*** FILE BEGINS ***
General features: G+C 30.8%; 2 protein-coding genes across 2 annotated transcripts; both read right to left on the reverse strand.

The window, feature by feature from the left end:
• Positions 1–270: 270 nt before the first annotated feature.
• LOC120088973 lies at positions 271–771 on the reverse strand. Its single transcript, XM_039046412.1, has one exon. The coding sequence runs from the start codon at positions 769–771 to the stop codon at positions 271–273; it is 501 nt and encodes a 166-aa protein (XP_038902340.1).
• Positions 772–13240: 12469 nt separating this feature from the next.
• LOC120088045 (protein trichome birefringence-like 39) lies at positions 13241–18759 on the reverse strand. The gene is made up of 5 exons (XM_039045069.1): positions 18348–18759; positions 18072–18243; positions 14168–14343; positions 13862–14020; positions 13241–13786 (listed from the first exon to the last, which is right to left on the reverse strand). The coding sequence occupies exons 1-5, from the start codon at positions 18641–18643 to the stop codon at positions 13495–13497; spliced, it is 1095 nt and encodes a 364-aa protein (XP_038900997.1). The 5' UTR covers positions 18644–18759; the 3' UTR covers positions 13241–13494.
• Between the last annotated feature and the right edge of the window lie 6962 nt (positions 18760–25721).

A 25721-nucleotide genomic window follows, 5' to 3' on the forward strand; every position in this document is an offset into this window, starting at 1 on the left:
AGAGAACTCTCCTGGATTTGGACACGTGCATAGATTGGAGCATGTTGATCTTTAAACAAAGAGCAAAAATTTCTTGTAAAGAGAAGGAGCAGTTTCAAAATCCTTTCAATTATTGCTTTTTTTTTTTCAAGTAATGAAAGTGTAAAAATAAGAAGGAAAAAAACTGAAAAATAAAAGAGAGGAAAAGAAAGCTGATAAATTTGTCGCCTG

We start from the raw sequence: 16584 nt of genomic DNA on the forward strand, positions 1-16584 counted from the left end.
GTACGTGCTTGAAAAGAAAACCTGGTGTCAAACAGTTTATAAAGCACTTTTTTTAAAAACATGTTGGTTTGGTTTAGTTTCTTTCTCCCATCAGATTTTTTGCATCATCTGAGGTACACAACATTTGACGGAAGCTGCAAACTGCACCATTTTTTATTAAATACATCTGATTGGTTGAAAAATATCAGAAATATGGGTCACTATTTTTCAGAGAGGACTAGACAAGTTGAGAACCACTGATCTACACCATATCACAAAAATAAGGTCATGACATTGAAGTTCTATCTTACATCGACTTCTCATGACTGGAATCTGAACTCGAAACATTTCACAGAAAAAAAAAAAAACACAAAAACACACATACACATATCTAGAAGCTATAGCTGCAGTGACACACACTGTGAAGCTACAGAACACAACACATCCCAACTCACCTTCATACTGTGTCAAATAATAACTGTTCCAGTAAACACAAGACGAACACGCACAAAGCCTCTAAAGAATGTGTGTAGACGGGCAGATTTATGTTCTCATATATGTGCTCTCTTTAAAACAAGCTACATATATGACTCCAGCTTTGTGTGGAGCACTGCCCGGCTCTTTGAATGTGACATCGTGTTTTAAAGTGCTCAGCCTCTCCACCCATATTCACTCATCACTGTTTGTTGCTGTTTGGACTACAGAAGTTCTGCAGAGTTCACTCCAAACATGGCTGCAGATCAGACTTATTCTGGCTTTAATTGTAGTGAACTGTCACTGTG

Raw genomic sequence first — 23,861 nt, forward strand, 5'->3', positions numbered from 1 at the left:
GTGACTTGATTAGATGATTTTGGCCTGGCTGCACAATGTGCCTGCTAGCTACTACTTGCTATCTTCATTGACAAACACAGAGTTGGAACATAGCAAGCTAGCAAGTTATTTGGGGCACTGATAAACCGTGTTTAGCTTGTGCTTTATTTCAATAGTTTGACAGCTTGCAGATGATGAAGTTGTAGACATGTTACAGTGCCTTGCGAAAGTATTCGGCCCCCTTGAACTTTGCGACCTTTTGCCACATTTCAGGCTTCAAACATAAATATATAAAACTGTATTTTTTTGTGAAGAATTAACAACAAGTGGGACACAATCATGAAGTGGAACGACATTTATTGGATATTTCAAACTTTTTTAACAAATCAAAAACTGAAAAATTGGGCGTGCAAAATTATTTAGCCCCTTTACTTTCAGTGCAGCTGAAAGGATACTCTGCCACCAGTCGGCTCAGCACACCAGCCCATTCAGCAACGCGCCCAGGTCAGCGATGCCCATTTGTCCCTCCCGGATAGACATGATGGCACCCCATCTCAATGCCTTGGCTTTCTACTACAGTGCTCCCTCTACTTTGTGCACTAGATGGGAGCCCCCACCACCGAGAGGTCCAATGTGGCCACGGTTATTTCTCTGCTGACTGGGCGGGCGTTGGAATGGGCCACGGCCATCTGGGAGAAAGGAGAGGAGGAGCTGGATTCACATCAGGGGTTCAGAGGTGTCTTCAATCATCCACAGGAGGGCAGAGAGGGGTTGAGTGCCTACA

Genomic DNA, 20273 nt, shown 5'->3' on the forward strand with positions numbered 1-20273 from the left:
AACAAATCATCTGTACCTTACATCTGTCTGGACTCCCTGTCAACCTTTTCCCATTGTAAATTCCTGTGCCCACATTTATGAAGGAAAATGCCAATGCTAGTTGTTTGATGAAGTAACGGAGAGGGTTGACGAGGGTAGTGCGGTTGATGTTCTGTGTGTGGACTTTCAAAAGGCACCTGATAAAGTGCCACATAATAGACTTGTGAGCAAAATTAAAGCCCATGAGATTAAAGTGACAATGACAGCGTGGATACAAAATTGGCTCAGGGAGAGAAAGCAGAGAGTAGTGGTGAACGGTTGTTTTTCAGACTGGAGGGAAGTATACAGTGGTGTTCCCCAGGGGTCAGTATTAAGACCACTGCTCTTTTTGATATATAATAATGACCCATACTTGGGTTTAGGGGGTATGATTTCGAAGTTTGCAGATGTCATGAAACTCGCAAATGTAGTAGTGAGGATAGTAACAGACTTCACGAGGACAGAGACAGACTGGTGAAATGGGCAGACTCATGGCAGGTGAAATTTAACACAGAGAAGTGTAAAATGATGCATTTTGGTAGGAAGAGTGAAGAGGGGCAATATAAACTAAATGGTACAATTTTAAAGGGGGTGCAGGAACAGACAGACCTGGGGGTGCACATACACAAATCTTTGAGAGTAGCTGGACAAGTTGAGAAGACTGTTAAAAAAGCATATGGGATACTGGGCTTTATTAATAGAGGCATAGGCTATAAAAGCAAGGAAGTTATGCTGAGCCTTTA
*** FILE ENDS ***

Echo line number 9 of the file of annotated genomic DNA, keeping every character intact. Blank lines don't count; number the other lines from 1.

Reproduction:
AGAGAACTCTCCTGGATTTGGACACGTGCATAGATTGGAGCATGTTGATCTTTAAACAAAGAGCAAAAATTTCTTGTAAAGAGAAGGAGCAGTTTCAAAATCCTTTCAATTATTGCTTTTTTTTTTTCAAGTAATGAAAGTGTAAAAATAAGAAGGAAAAAAACTGAAAAATAAAAGAGAGGAAAAGAAAGCTGATAAATTTGTCGCCTG